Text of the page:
So-called “rank and file” performance appraisals became a popular concept at Jack Welch’s General Electric, and the idea only spread from there: Why use vague, unquantifiable adjectives to describe performance when you can have numbers and rankings?
Using “forced ranking” or, more colloquially, the “rank and yank” model, GE made its employees compete against each other, with those at the bottom of the curve facing penalties — from a denial of raises or bonuses to losing their jobs.
GE has since eliminated the annual performance review altogether, and the rank and yank model is much less common in the workplace of 2015. But there are still organizations such as Amazon that use a rank and cull system that essentially reduces employees to a single number: Their ranking.
The process has been found to demoralize employees and create animosity among teams, according to a 2014 report by Deloitte, which suggests it’s not just employees on the low end of the performance spectrum who are unhappy.
“A forced bell curve diminishes the value of the top performers and pushes many mid-level performers into the bottom. In the process, it inadequately rewards top performers and fails to motivate middle-of-the-road employees.”
Rank and yank performance management has a deleterious effect on trust and morale among employees who are forced to constantly compete against each other, according to Bill Bradford, senior consultant at Performance Management Consultants in Ottawa.
“It creates what I call a shark culture — survival of the fittest. So in those situations, if your business is largely transactional, and client or customer long-term relationships don’t really matter, where there’s not a long-term consequence of your behaviour, I guess from a certain commercial point of view you can get away with it,” he says.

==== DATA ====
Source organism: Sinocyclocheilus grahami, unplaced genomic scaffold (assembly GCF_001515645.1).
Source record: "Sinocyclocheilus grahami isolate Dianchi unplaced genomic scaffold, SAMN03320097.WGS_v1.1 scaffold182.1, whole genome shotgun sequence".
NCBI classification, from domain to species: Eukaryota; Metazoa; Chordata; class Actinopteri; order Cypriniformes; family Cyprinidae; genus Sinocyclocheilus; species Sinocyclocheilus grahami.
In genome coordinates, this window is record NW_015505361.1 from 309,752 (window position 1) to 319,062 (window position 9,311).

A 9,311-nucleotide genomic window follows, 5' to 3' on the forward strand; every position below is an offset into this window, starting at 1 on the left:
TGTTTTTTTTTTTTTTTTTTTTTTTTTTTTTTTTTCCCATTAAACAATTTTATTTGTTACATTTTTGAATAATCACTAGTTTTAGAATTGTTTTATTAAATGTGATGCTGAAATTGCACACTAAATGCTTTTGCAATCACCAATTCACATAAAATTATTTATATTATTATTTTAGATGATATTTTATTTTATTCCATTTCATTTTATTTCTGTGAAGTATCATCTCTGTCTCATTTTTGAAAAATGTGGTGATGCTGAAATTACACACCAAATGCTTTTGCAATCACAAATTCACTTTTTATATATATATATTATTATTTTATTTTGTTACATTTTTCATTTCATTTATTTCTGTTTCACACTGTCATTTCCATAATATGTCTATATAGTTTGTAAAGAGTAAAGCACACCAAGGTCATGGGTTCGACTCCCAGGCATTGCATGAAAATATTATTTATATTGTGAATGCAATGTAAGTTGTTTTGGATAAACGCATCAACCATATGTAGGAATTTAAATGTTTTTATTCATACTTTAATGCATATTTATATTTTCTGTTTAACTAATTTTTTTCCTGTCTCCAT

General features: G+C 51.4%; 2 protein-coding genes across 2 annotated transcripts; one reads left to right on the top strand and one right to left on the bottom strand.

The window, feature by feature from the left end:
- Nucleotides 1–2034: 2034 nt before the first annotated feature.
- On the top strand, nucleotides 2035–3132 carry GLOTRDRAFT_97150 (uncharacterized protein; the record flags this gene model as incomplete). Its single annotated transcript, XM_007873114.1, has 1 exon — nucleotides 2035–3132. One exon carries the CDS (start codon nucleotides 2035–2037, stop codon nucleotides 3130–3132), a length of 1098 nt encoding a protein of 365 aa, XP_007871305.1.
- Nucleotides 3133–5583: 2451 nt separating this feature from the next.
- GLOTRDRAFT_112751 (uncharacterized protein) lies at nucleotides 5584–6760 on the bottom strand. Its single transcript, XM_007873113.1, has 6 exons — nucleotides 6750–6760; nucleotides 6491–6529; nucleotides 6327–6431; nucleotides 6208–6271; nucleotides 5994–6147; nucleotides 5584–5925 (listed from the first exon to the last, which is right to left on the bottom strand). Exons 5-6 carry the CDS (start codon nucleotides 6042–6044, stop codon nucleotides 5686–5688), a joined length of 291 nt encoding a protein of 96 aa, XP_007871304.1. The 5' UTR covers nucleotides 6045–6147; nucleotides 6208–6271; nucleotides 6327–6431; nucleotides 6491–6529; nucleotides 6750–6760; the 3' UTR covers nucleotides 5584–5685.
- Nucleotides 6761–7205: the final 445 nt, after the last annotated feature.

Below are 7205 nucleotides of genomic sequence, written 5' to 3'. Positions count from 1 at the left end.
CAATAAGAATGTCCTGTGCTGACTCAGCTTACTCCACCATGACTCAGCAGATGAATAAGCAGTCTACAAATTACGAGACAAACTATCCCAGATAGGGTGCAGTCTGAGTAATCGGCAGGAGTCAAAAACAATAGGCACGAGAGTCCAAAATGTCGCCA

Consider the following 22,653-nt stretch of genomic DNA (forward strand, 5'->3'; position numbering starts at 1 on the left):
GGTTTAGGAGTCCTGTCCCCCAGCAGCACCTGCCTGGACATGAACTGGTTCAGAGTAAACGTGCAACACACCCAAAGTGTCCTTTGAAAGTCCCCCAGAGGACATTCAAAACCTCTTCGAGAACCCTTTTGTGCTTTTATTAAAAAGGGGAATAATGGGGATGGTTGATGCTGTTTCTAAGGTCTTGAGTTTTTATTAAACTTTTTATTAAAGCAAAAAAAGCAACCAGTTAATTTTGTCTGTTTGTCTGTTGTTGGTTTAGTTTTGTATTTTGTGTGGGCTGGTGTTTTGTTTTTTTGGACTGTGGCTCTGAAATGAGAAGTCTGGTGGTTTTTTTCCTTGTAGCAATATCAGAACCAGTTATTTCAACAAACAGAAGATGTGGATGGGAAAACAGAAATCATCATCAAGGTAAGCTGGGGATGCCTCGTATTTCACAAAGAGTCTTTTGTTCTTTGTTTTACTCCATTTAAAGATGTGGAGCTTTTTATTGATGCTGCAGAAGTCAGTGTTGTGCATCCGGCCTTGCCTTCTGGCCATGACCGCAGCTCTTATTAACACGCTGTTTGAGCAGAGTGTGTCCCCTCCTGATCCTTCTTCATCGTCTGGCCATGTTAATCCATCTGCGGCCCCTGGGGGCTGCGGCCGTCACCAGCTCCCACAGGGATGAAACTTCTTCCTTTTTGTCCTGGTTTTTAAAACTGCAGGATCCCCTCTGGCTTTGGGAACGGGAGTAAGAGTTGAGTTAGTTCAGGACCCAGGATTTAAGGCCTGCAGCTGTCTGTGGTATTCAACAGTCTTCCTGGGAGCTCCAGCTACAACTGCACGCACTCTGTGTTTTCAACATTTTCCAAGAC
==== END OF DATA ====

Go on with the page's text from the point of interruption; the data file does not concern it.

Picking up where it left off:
“But if you have an organizational purpose of vision that is longer term, all you’re going to do is alienate people. You completely destroy any hope of what used to be called the unwritten relational agreement between employees and the organizations.”
Anytime performance management isn’t done well, it can alienate workers, says Skye Lee, engagement manager at Trident Consulting in Vancouver.
“The biggest issue with performance management is really around the communication piece. I think most people start to feel alienated and withdraw from an organization when they feel like a) they don’t know what their performance management criteria are, and b) they don’t know where they stand within that criteria.”
Changing the system
There has been a great deal of change around performance management systems over the past decade, says Bradford.
“Recently, we’ve seen that Microsoft and General Electric have completely done away with their annual review process.”
Still, other organizations will likely never remove the ranking element of performance management, he says.
“It depends a lot on industry. In very competitive things like in investment banking and sales, some of those sorts of things, I think it’s almost so innate to the industry, it will always continue. I guess you have to do some kind of benchmarking... the whole concept of a review is designed to give shareholders or management some sense that there is some level of engagement or management of the performance of employees,” says Bradford.
“There’s been this terribly false reliance on appraisals rather than day-to-day management. I think, for most people, it carries such a historic, judgmental cache that it’s de-motivating for most people. There’s no question about it.”